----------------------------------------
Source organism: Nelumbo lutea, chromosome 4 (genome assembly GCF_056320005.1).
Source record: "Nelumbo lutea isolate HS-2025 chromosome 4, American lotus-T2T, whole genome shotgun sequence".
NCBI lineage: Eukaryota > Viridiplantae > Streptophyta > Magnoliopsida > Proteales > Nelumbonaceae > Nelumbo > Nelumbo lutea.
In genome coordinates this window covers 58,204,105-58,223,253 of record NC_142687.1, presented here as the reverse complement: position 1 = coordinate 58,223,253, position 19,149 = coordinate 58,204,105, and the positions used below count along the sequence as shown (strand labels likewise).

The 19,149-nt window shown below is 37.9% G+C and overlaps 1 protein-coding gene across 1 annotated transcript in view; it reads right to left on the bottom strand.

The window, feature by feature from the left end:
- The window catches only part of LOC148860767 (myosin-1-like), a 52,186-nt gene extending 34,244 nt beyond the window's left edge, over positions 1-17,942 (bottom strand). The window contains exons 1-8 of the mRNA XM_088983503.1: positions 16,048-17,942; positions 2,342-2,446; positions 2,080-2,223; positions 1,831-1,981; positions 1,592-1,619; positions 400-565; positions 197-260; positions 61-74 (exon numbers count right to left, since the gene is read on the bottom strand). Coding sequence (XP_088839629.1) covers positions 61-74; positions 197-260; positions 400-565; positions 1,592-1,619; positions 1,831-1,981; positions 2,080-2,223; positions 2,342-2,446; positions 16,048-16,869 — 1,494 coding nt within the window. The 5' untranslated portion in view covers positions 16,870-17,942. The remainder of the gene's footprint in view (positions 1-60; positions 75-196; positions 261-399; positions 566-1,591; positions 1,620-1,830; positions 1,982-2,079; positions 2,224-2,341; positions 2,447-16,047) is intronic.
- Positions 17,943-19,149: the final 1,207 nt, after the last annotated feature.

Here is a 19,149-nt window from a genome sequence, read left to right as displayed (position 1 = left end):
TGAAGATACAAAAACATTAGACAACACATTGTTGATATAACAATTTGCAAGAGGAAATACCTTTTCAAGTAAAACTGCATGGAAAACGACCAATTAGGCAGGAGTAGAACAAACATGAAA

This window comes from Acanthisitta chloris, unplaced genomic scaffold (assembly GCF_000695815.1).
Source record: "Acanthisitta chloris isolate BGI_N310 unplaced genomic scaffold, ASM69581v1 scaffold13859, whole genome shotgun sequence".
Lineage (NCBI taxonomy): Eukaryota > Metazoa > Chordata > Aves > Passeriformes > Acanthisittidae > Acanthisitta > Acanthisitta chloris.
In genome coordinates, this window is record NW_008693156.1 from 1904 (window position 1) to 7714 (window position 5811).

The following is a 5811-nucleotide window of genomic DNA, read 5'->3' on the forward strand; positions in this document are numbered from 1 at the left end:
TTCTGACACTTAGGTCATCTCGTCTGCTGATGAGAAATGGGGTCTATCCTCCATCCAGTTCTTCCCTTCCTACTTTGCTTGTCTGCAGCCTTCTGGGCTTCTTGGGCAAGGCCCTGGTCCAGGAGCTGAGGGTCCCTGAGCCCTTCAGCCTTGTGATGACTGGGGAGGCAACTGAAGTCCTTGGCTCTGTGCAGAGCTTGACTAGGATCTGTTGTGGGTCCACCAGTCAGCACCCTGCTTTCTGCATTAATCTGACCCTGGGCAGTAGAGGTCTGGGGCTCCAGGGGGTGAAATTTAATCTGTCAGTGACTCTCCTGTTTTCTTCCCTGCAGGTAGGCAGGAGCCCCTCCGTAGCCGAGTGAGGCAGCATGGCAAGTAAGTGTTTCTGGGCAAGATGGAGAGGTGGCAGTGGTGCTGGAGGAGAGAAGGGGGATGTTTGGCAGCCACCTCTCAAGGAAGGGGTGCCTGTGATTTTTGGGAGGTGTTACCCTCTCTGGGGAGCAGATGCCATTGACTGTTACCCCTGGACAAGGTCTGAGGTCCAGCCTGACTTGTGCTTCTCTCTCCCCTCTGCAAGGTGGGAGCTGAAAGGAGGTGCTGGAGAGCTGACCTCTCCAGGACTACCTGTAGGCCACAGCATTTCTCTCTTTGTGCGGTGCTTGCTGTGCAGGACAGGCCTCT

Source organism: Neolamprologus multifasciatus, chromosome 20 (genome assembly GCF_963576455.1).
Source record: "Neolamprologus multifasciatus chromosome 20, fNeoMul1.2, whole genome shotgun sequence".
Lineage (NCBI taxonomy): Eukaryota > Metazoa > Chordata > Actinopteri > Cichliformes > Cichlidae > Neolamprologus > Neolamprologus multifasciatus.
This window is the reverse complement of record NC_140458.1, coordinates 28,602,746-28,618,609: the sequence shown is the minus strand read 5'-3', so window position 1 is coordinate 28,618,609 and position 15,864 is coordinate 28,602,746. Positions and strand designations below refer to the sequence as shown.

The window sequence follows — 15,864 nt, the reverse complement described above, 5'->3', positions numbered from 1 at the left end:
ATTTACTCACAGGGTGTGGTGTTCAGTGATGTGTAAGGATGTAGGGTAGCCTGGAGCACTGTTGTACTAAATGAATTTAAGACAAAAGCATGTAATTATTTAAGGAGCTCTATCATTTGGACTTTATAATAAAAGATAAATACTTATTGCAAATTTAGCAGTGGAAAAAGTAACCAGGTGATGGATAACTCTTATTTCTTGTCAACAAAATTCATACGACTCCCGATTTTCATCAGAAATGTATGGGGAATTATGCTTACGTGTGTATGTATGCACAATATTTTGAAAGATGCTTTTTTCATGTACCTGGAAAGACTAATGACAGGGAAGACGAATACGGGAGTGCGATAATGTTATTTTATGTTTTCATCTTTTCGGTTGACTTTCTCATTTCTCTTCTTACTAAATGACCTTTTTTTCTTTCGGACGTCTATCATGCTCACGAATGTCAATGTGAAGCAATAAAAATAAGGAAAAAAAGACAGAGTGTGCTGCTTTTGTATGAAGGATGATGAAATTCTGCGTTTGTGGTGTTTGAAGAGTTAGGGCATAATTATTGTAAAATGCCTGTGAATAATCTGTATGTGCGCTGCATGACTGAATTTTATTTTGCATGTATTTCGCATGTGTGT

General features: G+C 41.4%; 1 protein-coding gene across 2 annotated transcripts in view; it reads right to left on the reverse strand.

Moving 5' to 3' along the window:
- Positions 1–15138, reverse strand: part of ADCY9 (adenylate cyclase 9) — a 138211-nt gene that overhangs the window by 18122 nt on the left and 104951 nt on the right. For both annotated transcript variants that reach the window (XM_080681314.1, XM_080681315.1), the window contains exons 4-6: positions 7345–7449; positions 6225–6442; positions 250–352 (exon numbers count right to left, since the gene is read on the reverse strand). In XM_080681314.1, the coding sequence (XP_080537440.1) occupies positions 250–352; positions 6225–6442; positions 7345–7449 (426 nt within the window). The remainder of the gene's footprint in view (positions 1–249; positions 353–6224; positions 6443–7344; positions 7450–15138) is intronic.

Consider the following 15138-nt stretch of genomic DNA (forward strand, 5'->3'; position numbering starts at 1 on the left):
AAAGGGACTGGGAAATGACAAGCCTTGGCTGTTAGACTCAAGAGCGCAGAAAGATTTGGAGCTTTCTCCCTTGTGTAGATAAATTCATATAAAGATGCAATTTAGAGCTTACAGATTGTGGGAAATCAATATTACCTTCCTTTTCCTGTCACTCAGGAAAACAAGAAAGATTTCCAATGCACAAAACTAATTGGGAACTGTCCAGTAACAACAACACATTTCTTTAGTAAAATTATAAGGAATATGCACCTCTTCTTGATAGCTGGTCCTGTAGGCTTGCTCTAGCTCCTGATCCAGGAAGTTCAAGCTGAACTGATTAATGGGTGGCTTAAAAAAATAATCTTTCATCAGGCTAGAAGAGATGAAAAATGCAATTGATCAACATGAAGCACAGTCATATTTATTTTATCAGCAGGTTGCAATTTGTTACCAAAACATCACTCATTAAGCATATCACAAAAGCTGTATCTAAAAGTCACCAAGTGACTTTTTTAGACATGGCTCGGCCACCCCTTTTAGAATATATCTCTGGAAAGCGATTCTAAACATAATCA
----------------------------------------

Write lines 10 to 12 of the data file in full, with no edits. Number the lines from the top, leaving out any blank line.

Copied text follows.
TGAAGATACAAAAACATTAGACAACACATTGTTGATATAACAATTTGCAAGAGGAAATACCTTTTCAAGTAAAACTGCATGGAAAACGACCAATTAGGCAGGAGTAGAACAAACATGAAA

This window comes from Acanthisitta chloris, unplaced genomic scaffold (assembly GCF_000695815.1).
Source record: "Acanthisitta chloris isolate BGI_N310 unplaced genomic scaffold, ASM69581v1 scaffold13859, whole genome shotgun sequence".